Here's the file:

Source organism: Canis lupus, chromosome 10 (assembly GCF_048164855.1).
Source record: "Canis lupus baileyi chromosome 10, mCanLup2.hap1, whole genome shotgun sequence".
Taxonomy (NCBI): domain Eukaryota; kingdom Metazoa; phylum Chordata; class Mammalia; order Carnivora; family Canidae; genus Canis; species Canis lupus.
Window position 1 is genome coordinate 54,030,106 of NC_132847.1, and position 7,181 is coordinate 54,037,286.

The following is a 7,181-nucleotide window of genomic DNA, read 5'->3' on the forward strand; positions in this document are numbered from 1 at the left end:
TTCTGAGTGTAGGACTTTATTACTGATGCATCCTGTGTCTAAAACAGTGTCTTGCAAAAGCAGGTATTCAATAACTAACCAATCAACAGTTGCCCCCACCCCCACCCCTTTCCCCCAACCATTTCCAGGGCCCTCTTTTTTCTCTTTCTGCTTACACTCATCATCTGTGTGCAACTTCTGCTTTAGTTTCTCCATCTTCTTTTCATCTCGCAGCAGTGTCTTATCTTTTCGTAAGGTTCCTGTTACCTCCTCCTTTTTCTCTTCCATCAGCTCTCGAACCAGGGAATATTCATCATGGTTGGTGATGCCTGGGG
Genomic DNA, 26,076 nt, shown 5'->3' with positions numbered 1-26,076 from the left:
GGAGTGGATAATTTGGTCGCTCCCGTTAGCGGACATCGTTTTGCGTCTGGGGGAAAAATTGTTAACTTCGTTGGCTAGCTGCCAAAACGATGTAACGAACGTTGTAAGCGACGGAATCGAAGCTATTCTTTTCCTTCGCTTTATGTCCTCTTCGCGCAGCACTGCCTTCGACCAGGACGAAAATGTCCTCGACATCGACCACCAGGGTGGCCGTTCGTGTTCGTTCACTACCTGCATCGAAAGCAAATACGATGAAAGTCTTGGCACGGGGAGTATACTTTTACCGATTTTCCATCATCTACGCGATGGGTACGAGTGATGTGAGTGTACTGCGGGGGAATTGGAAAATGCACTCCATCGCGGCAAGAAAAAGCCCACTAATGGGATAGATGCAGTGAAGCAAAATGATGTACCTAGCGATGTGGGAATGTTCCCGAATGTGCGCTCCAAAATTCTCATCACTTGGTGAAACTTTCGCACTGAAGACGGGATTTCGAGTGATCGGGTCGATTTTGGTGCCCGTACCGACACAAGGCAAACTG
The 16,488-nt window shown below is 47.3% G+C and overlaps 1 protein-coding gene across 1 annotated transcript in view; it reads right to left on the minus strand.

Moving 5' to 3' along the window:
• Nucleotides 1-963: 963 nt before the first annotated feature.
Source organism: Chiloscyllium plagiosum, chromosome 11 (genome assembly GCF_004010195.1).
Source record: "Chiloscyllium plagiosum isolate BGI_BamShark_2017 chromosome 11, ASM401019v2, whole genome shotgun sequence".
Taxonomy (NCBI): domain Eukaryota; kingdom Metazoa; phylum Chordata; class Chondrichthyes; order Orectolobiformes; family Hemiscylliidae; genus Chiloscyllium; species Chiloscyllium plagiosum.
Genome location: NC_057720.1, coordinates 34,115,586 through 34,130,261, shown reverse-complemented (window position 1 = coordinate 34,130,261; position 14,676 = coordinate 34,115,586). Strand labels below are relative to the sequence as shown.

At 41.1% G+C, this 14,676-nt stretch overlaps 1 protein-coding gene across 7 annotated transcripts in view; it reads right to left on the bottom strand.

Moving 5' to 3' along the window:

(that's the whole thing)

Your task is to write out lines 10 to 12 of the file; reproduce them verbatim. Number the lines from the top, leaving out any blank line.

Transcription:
Moving 5' to 3' along the window:
• Nucleotides 1-963: 963 nt before the first annotated feature.
Source organism: Chiloscyllium plagiosum, chromosome 11 (genome assembly GCF_004010195.1).